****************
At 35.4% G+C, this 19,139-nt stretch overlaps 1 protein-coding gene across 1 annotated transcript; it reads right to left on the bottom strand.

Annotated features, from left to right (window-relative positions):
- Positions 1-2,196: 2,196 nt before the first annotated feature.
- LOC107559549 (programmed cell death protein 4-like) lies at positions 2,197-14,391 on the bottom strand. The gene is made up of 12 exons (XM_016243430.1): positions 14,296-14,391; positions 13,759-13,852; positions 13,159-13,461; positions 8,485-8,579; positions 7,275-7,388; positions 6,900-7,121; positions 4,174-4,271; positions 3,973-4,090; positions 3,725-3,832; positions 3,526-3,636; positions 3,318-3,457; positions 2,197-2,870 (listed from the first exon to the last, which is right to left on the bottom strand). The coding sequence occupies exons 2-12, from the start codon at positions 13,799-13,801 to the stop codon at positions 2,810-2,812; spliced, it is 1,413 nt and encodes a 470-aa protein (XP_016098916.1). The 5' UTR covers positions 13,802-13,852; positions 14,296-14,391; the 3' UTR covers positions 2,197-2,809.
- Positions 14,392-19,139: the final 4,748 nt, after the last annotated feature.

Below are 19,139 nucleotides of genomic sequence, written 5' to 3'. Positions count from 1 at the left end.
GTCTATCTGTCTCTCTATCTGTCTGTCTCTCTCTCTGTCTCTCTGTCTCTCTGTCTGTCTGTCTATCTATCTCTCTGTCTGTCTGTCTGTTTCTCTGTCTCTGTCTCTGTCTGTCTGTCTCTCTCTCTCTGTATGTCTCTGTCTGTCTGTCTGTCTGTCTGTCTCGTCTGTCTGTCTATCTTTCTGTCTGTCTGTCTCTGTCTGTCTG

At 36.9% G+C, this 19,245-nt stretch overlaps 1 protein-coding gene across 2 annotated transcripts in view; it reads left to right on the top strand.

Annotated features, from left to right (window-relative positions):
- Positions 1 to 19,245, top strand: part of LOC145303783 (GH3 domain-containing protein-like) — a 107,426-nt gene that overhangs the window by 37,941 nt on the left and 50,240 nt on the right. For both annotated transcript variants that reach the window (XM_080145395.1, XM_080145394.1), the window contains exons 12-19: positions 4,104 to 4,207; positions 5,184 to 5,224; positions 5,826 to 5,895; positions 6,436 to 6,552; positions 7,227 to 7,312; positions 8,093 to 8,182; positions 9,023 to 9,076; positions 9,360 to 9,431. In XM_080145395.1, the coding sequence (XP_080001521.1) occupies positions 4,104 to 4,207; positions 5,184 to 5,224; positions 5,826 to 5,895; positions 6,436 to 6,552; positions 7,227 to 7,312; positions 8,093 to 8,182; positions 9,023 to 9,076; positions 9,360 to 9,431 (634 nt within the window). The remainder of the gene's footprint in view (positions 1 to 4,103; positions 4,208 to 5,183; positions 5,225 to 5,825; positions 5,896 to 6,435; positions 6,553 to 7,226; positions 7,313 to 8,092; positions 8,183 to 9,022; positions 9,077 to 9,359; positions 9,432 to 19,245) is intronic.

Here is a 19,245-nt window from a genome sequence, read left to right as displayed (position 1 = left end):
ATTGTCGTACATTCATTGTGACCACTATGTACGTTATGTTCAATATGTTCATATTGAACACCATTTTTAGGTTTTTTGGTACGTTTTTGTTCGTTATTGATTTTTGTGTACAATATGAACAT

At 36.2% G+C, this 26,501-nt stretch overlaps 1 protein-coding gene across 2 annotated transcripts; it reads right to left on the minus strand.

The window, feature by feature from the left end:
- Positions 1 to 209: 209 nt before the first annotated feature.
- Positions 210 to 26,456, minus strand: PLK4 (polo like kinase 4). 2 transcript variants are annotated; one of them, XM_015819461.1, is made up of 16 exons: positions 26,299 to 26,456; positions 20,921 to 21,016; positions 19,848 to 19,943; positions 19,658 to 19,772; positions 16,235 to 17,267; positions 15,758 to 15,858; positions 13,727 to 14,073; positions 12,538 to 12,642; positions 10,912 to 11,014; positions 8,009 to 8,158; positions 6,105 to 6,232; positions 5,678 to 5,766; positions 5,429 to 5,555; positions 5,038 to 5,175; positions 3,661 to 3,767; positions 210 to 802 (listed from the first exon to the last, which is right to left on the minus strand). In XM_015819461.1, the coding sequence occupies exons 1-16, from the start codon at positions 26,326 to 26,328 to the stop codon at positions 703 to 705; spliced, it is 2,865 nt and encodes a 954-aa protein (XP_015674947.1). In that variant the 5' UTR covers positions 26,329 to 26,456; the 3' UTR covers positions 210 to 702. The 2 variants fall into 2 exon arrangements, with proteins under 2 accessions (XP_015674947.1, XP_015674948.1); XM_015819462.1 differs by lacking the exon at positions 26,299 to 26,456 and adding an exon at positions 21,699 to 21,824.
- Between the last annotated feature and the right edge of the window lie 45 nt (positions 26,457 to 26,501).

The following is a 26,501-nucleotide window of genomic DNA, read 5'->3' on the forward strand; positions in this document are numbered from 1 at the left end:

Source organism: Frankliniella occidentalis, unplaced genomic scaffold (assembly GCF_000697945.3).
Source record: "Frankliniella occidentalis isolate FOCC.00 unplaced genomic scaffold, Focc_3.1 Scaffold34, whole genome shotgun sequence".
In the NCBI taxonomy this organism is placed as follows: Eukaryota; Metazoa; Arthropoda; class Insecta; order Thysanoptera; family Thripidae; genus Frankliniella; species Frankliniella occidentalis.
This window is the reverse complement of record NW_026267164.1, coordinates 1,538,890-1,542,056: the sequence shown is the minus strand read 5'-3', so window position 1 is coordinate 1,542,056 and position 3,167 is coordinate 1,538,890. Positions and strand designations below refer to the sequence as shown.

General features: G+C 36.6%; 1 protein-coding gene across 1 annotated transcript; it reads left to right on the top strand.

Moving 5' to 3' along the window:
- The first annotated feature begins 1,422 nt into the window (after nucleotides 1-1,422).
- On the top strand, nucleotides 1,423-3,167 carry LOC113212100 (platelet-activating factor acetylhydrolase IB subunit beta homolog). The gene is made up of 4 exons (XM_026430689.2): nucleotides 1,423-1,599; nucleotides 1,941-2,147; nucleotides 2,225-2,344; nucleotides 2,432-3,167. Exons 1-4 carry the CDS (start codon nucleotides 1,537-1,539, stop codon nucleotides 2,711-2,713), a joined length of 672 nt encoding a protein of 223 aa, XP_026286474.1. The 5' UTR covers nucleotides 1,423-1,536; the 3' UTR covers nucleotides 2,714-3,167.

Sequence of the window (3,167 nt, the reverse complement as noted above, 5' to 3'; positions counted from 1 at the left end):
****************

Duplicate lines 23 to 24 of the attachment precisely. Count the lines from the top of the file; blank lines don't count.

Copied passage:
General features: G+C 36.6%; 1 protein-coding gene across 1 annotated transcript; it reads left to right on the top strand.

Moving 5' to 3' along the window: